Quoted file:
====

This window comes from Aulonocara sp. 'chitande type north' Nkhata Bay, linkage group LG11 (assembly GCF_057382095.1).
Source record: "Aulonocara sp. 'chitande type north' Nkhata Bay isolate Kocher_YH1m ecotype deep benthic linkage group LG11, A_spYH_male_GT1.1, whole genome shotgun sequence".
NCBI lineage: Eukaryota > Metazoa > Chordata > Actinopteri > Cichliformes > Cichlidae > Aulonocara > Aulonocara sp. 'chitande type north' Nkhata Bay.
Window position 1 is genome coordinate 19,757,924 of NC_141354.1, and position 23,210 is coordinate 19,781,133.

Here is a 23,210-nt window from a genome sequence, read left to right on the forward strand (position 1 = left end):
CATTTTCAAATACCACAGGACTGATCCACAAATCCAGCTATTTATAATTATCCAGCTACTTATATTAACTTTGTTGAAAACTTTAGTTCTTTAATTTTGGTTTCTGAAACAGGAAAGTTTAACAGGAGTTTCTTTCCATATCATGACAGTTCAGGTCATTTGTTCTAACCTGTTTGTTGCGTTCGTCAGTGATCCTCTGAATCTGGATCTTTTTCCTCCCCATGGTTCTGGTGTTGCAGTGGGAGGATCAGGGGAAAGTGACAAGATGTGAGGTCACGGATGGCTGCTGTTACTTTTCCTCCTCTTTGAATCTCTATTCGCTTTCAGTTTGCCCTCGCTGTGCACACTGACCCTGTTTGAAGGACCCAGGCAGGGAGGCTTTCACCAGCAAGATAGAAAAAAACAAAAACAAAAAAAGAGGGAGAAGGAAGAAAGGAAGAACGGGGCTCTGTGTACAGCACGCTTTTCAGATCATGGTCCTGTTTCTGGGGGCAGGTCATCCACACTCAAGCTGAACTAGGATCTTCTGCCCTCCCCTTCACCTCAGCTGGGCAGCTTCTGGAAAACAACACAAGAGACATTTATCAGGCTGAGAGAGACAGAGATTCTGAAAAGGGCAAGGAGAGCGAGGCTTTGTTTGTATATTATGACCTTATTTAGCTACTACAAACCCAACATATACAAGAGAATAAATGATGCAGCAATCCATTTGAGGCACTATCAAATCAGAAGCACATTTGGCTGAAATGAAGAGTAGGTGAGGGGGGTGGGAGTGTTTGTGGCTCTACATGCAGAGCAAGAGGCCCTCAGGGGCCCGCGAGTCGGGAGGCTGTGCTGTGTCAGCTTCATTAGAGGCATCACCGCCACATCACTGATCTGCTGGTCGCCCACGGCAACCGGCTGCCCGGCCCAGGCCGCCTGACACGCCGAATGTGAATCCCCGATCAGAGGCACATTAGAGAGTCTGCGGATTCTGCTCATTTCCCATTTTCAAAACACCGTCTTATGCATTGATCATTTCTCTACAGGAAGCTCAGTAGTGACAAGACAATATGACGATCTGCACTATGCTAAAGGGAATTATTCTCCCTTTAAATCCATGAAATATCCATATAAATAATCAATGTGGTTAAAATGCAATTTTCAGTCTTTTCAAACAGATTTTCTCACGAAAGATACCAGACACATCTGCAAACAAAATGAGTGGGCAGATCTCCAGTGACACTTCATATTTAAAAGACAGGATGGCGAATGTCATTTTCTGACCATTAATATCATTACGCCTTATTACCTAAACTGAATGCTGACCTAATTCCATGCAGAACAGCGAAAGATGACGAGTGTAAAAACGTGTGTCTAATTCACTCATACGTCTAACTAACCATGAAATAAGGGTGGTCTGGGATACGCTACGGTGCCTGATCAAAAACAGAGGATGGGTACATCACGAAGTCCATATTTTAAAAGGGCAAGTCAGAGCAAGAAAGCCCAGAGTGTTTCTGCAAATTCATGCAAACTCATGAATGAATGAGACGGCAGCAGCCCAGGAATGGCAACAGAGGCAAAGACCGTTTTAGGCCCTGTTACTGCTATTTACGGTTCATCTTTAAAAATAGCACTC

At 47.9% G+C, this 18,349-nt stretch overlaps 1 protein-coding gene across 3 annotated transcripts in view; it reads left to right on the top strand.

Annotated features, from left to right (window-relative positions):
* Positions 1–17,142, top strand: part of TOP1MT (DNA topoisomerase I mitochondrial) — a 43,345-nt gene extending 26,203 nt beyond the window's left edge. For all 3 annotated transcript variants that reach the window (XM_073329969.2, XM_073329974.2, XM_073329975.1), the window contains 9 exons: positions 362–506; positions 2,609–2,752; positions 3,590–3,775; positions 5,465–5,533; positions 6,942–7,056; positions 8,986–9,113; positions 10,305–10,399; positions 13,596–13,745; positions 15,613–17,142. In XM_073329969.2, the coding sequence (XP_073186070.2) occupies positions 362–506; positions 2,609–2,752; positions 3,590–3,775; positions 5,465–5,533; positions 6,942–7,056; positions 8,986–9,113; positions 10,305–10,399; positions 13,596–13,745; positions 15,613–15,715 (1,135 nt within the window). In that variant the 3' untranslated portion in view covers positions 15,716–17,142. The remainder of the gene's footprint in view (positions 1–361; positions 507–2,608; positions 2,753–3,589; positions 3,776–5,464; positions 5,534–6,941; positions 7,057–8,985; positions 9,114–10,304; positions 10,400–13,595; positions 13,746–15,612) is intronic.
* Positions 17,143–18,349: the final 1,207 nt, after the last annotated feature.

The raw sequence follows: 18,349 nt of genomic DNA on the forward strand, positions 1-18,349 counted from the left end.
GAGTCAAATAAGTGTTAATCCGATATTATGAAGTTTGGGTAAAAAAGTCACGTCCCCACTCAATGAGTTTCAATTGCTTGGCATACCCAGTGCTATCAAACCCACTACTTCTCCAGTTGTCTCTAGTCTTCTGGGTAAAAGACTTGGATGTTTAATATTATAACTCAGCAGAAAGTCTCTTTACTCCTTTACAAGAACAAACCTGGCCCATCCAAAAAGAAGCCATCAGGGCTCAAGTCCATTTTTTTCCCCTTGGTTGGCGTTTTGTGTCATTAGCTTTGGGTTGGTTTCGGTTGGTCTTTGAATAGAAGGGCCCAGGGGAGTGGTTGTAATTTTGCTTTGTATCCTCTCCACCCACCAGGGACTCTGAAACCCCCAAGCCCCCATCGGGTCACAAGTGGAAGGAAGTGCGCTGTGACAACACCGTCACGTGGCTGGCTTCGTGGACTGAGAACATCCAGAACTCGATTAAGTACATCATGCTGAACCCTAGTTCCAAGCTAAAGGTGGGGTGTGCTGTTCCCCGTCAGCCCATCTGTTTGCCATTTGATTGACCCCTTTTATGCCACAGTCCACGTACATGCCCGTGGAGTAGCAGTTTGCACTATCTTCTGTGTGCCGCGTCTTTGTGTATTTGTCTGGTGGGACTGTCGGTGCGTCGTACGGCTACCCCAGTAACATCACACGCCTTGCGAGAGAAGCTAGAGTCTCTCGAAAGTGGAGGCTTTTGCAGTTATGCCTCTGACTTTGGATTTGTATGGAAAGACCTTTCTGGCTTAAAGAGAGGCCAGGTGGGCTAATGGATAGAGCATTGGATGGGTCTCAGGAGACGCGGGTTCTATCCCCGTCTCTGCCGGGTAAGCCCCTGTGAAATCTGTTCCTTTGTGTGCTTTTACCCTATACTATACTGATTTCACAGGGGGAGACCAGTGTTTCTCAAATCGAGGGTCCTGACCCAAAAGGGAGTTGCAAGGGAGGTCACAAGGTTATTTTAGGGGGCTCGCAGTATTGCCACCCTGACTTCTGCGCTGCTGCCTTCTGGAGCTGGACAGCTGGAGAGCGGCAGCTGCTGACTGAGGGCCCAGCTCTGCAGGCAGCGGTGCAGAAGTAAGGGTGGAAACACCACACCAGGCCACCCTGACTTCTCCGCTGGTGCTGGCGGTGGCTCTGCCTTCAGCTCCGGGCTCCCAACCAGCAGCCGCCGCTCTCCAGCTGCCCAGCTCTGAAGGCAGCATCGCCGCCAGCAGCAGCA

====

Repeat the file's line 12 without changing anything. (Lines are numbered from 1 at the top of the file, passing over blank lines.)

GAGTCAAATAAGTGTTAATCCGATATTATGAAGTTTGGGTAAAAAAGTCACGTCCCCACTCAATGAGTTTCAATTGCTTGGCATACCCAGTGCTATCAAACCCACTACTTCTCCAGTTGTCTCTAGTCTTCTGGGTAAAAGACTTGGATGTTTAATATTATAACTCAGCAGAAAGTCTCTTTACTCCTTTACAAGAACAAACCTGGCCCATCCAAAAAGAAGCCATCAGGGCTCAAGTCCATTTTTTTCCCCTTGGTTGGCGTTTTGTGTCATTAGCTTTGGGTTGGTTTCGGTTGGTCTTTGAATAGAAGGGCCCAGGGGAGTGGTTGTAATTTTGCTTTGTATCCTCTCCACCCACCAGGGACTCTGAAACCCCCAAGCCCCCATCGGGTCACAAGTGGAAGGAAGTGCGCTGTGACAACACCGTCACGTGGCTGGCTTCGTGGACTGAGAACATCCAGAACTCGATTAAGTACATCATGCTGAACCCTAGTTCCAAGCTAAAGGTGGGGTGTGCTGTTCCCCGTCAGCCCATCTGTTTGCCATTTGATTGACCCCTTTTATGCCACAGTCCACGTACATGCCCGTGGAGTAGCAGTTTGCACTATCTTCTGTGTGCCGCGTCTTTGTGTATTTGTCTGGTGGGACTGTCGGTGCGTCGTACGGCTACCCCAGTAACATCACACGCCTTGCGAGAGAAGCTAGAGTCTCTCGAAAGTGGAGGCTTTTGCAGTTATGCCTCTGACTTTGGATTTGTATGGAAAGACCTTTCTGGCTTAAAGAGAGGCCAGGTGGGCTAATGGATAGAGCATTGGATGGGTCTCAGGAGACGCGGGTTCTATCCCCGTCTCTGCCGGGTAAGCCCCTGTGAAATCTGTTCCTTTGTGTGCTTTTACCCTATACTATACTGATTTCACAGGGGGAGACCAGTGTTTCTCAAATCGAGGGTCCTGACCCAAAAGGGAGTTGCAAGGGAGGTCACAAGGTTATTTTAGGGGGCTCGCAGTATTGCCACCCTGACTTCTGCGCTGCTGCCTTCTGGAGCTGGACAGCTGGAGAGCGGCAGCTGCTGACTGAGGGCCCAGCTCTGCAGGCAGCGGTGCAGAAGTAAGGGTGGAAACACCACACCAGGCCACCCTGACTTCTCCGCTGGTGCTGGCGGTGGCTCTGCCTTCAGCTCCGGGCTCCCAACCAGCAGCCGCCGCTCTCCAGCTGCCCAGCTCTGAAGGCAGCATCGCCGCCAGCAGCAGCA